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"Simon St.Laurent" <firstname.lastname@example.org> writes:
> Not according to the pretensions of the XPointer Framework PR:
> The framework is intended to be used as a basis for fragment identifiers
> for any resource whose Internet media type is one of text/xml,
> application/xml, text/xml-external-parsed-entity, or
> application/xml-external-parsed-entity. Other XML-based media types are
> also encouraged to use this framework in defining their own fragment
> identifier languages.
> RFC 3023 is cited normatively but no explicit reference to IETF process
> is made.
> Is "is intended" just a suggestion? Could be.
Absolutely. Sorry for any confusion caused by the wording. If and
when some or all of the XPointer Proposed Recommendations become full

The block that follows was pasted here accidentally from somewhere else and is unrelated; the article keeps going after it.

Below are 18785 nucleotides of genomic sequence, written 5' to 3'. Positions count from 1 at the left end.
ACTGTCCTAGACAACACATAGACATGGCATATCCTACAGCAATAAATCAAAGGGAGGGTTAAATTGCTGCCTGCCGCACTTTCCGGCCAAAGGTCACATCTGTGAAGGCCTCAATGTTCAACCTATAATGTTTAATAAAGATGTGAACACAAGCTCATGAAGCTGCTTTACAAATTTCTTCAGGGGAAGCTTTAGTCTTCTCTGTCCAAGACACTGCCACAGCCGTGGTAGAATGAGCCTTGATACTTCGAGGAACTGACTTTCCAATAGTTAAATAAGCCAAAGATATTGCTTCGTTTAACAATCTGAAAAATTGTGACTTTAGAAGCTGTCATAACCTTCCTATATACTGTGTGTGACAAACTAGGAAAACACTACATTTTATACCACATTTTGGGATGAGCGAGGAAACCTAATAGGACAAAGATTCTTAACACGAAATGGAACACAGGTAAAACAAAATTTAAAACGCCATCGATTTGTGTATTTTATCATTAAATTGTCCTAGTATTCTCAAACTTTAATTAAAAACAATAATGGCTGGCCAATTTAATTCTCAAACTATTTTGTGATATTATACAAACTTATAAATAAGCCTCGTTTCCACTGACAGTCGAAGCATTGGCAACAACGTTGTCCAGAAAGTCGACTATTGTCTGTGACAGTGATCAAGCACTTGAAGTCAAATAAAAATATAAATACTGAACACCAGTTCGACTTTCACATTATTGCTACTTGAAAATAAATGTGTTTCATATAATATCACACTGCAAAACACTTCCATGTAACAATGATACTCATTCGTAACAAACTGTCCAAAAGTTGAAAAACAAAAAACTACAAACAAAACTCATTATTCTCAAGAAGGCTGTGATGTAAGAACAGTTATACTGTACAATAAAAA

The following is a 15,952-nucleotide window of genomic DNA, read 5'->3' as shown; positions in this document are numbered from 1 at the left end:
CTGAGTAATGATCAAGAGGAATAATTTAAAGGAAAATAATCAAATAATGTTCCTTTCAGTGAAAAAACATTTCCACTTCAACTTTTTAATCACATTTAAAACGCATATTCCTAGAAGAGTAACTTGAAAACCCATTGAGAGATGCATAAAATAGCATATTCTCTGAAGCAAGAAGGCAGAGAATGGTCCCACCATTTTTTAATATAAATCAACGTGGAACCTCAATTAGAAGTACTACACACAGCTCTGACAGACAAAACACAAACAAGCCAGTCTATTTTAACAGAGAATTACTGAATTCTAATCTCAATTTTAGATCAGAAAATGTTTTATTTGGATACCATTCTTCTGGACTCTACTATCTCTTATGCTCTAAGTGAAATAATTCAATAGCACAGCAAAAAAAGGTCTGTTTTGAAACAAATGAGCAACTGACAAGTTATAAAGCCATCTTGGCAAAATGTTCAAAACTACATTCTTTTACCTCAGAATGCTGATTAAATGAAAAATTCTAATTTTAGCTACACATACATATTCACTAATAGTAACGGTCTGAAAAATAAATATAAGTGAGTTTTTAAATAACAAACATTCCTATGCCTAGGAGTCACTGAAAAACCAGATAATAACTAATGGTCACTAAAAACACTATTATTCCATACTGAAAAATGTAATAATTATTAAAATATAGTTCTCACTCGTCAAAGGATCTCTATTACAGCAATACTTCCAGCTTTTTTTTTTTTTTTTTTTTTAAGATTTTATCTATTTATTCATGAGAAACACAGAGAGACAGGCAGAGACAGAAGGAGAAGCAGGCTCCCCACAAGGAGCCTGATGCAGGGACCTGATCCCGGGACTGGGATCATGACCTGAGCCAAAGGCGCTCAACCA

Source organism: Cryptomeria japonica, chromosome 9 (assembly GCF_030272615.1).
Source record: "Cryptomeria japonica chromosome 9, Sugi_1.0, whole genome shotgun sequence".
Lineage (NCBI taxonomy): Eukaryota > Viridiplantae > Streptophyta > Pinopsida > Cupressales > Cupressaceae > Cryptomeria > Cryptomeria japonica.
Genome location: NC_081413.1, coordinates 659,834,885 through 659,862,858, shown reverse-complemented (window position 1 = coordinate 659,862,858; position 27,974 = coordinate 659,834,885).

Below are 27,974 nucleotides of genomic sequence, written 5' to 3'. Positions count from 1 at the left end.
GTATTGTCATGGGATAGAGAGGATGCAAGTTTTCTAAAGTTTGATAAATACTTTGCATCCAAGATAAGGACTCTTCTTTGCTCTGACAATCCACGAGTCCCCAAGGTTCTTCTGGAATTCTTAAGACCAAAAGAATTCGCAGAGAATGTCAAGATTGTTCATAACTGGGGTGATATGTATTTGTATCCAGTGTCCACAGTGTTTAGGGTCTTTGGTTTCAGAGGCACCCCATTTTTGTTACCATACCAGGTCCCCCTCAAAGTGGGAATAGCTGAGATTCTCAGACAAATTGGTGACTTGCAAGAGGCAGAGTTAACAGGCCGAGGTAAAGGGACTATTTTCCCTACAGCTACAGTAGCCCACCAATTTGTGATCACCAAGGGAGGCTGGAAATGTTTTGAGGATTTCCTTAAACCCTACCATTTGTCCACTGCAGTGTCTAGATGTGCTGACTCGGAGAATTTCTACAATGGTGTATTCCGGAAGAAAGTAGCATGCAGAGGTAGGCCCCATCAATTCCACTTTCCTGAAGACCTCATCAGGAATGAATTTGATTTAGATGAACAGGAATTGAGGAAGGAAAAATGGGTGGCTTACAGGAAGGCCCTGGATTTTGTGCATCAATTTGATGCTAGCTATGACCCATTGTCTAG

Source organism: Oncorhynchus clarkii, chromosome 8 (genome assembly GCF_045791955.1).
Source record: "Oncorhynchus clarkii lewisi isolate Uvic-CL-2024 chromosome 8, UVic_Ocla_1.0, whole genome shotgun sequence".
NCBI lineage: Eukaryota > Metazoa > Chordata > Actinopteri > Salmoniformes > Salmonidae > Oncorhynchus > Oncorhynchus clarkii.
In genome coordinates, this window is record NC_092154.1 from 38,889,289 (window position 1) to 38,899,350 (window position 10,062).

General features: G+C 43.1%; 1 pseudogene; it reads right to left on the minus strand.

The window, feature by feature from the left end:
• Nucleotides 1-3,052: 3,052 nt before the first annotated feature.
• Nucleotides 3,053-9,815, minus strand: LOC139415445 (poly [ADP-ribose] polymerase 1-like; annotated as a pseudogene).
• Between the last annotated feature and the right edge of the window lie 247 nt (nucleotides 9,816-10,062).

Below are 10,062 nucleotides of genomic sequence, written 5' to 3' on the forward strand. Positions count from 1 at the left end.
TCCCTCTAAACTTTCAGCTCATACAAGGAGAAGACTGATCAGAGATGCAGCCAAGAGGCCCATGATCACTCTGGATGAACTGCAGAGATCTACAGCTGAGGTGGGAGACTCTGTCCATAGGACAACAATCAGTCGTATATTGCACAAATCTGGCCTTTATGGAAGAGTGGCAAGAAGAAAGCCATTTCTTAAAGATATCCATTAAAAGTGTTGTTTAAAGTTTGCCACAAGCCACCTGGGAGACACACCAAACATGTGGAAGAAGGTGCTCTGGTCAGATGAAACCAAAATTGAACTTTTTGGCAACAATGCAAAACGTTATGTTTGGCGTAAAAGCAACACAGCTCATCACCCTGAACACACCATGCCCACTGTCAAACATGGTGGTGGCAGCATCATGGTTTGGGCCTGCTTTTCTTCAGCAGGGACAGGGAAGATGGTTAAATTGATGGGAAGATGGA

Recommendations, then the W3C _may_ make a recommendation/request to
the IETF that all or a part of those Recommedations be adopted as the
frag-id syntax for the above listed media types. That's all the W3C
can do, as the lines below underline.
> >It is the IETF, not the
> >XML Linking WG, who is going to nail down the fragment-identifier
> >syntax for documents of type text/xml and application/xml.
> >What the
> >Linking WG has done is indicative but not determinative. The IETF may
> >decide to use part of it, all of it, or none of it.
> Correct, at least from an IETF perspective.
Henry S. Thompson, HCRC Language Technology Group, University of Edinburgh
W3C Fellow 1999--2002, part-time member of W3C Team
2 Buccleuch Place, Edinburgh EH8 9LW, SCOTLAND -- (44) 131 650-4440
Fax: (44) 131 650-4587, e-mail: email@example.com
[mail really from me _always_ has this .sig -- mail without it is forged spam]